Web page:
XC competes in first meet of season

Swasti Singhai, Final Focus Editor

Kaitlyn Arciaga (10) finished third with a time of 12:05 out of 105 runners in cross country’s first meet of the season, the Vaquero Stampede, on Aug. 20 at El Capitan High School. 

“This was my first cross country meet because I had previously done track, and I had a slight knee injury going into it, so I was pretty worried,” Arciaga said. “It was different because I was going into it not knowing who I was racing against, and some [of my usual] competitors weren’t racing that day.”

Unsure of pacing in cross-country, Arciaga said she started off slightly slower than her normal running pace in track, but was able to speed up around the end of the first mile in the two-mile race. 

“While running, I didn’t know where I was [distance-wise], so it was honestly pretty difficult,” Arciaga said. “But I think I did the best that I could. I went pretty fast at the end, and normally I end with a super fast sprint, but with a two-mile distance, it’s different [from track meets].”

Arciaga said that she hopes to continuously improve throughout the season. 

“It’s all about doing it better than you’ve done before,” Arciaga said. “And I think that the next time I do it, I’ll be able to do it better.”

After recovering from a tendon injury, Sofia Welton (10) was able to improve her two-mile time by three minutes in this meet, to 13:29. While recovering, Welton started cross-training and integrating swimming and biking into her workouts.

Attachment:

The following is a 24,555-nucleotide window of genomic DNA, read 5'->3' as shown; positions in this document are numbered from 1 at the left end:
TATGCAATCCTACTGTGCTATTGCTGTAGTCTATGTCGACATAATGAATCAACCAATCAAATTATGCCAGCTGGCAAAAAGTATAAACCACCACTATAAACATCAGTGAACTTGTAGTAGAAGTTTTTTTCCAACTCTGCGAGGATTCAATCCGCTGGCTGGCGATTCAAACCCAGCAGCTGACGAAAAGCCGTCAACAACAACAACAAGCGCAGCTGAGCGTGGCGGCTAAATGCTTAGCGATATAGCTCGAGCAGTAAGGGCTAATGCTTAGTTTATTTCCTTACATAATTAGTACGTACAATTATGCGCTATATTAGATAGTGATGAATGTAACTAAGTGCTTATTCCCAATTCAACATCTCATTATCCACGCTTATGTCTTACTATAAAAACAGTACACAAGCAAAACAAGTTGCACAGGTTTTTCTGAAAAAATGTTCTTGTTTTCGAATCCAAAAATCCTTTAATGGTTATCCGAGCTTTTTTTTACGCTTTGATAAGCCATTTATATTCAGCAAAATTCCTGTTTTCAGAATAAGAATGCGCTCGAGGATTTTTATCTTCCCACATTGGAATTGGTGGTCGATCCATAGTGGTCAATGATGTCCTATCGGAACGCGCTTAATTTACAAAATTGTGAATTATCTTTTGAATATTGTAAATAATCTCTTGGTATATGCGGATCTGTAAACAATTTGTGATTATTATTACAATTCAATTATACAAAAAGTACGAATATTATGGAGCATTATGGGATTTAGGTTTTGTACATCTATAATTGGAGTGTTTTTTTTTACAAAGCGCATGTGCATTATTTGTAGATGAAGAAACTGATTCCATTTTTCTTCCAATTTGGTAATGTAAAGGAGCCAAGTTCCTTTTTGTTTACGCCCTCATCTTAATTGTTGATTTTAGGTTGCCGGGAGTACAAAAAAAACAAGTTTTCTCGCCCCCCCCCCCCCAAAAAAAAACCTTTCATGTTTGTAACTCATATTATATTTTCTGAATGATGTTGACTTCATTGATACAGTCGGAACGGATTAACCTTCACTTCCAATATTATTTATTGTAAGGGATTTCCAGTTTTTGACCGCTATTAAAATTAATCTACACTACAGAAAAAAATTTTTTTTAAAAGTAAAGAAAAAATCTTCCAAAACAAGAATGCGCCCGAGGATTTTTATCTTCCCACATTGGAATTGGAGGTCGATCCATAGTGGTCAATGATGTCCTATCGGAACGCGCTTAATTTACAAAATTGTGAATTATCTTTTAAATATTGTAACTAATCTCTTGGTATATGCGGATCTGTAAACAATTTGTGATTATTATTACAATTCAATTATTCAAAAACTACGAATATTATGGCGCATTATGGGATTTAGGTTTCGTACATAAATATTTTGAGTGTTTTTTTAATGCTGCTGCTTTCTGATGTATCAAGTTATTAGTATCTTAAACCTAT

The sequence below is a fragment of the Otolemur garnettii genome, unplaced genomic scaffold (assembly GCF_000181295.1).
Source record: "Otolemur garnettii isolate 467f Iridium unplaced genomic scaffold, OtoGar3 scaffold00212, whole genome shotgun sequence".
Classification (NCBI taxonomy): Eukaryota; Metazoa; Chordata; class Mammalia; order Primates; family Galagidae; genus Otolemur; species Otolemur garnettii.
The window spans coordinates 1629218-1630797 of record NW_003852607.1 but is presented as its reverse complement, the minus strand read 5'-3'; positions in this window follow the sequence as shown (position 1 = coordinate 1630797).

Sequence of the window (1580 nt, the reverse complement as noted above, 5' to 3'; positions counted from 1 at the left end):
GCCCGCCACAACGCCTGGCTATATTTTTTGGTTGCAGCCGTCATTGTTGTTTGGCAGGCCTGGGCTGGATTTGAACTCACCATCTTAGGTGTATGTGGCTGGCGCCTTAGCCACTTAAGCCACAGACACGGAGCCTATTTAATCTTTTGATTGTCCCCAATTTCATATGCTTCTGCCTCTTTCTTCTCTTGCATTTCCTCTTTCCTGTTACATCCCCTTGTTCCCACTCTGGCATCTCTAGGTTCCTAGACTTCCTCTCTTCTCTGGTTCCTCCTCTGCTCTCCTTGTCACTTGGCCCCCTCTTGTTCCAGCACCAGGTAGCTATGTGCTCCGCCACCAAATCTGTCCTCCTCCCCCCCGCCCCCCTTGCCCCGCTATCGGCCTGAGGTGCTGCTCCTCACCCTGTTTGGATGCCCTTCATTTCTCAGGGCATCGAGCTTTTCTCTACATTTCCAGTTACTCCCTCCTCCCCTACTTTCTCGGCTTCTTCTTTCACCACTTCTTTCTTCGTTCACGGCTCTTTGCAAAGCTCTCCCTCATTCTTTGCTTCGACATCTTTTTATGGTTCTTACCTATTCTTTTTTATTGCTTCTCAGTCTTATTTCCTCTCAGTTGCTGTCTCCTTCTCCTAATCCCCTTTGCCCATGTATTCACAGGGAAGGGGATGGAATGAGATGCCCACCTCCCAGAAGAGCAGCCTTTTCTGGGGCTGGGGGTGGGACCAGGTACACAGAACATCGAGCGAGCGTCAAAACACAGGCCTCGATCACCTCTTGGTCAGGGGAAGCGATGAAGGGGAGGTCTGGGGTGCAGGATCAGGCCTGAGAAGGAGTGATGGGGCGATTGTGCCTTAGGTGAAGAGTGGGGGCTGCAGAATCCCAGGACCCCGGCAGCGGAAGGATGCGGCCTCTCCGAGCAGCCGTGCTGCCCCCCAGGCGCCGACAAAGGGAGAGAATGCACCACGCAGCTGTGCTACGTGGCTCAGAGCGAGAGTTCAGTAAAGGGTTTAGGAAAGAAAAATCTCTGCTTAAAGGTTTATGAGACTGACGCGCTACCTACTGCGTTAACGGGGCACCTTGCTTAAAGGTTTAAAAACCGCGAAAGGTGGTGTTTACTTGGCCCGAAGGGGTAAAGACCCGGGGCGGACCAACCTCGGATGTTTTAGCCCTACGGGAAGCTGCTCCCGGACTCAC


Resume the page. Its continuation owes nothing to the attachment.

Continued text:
“I changed my mindset quite a bit,” Welton said. “Last year, I was kind of lost as to why I was there, but I’ve gotten a lot more excited for this season because I feel like I’m really running for myself now.”

Olivia Kooyman (11) had also been training individually throughout the entire summer, and participated in team practices starting from the week before school started. She medaled in the meet, after placing in the top 25 with a time of 13:23. 

“As the first meet of the season, we were trying to just get back into things but I have been training for a while, so I felt pretty ready,” Kooyman said. “The course wasn’t super hilly or challenging, so it was a good one to get started on and build some confidence back up for the year.”

Kooyman has been running ever since middle school, and since then has developed strategies to manage her pre-meet anxiety. 

“I’ve done cross country for a long time, and I get super nervous,” Kooyman said. “But it’s something I’ve been working on for a long time and I have things that I do to make myself feel better, like I drink water, eat well, get a lot of sleep so I feel prepared. I also talk with my teammates, parents, and people who support me to think through the race and strategy and calm me down, just positive self-talk and a positive mindset.”

Kooyman said that though it’s tough to get motivation to go to practices or races, cross-country has been a fulfilling experience overall. 

“It’s rewarding to see times improve and to see yourself improving,” Kooyman said. “Overall, it not only makes you tougher as an athlete, but also as a person. It shows yourself that you can do hard things and I think that’s a super fun thing about it.”